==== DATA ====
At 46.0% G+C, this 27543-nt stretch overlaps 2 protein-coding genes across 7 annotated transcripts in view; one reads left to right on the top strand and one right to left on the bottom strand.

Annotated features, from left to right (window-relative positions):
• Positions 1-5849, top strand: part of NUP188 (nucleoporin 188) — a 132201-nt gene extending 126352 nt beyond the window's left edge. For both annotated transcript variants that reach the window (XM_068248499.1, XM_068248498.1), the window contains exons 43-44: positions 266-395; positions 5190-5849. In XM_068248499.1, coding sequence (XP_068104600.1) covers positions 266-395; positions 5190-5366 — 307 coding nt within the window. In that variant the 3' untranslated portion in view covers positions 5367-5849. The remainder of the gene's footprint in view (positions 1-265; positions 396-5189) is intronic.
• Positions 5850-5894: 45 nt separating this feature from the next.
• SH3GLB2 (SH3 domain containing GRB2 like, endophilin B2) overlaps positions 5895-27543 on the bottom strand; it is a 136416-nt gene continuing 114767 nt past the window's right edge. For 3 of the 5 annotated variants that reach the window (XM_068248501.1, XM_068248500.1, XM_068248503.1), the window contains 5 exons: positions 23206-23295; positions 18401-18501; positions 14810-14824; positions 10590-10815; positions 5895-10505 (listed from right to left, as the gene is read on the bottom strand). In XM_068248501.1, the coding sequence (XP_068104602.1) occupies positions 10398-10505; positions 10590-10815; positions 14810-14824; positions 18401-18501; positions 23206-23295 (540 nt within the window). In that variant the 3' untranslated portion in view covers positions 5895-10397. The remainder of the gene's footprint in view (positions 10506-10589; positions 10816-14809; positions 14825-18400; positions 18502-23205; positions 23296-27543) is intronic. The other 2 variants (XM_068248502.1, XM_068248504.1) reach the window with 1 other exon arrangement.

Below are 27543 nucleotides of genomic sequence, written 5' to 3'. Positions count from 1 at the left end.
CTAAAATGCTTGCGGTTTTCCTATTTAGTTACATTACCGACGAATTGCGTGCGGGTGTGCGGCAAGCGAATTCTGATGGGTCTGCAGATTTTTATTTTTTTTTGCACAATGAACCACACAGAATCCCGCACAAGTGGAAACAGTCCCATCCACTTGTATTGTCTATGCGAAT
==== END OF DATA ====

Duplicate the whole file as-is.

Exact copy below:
At 46.0% G+C, this 27543-nt stretch overlaps 2 protein-coding genes across 7 annotated transcripts in view; one reads left to right on the top strand and one right to left on the bottom strand.

Annotated features, from left to right (window-relative positions):
• Positions 1-5849, top strand: part of NUP188 (nucleoporin 188) — a 132201-nt gene extending 126352 nt beyond the window's left edge. For both annotated transcript variants that reach the window (XM_068248499.1, XM_068248498.1), the window contains exons 43-44: positions 266-395; positions 5190-5849. In XM_068248499.1, coding sequence (XP_068104600.1) covers positions 266-395; positions 5190-5366 — 307 coding nt within the window. In that variant the 3' untranslated portion in view covers positions 5367-5849. The remainder of the gene's footprint in view (positions 1-265; positions 396-5189) is intronic.
• Positions 5850-5894: 45 nt separating this feature from the next.
• SH3GLB2 (SH3 domain containing GRB2 like, endophilin B2) overlaps positions 5895-27543 on the bottom strand; it is a 136416-nt gene continuing 114767 nt past the window's right edge. For 3 of the 5 annotated variants that reach the window (XM_068248501.1, XM_068248500.1, XM_068248503.1), the window contains 5 exons: positions 23206-23295; positions 18401-18501; positions 14810-14824; positions 10590-10815; positions 5895-10505 (listed from right to left, as the gene is read on the bottom strand). In XM_068248501.1, the coding sequence (XP_068104602.1) occupies positions 10398-10505; positions 10590-10815; positions 14810-14824; positions 18401-18501; positions 23206-23295 (540 nt within the window). In that variant the 3' untranslated portion in view covers positions 5895-10397. The remainder of the gene's footprint in view (positions 10506-10589; positions 10816-14809; positions 14825-18400; positions 18502-23205; positions 23296-27543) is intronic. The other 2 variants (XM_068248502.1, XM_068248504.1) reach the window with 1 other exon arrangement.

Below are 27543 nucleotides of genomic sequence, written 5' to 3'. Positions count from 1 at the left end.
CTAAAATGCTTGCGGTTTTCCTATTTAGTTACATTACCGACGAATTGCGTGCGGGTGTGCGGCAAGCGAATTCTGATGGGTCTGCAGATTTTTATTTTTTTTTGCACAATGAACCACACAGAATCCCGCACAAGTGGAAACAGTCCCATCCACTTGTATTGTCTATGCGAAT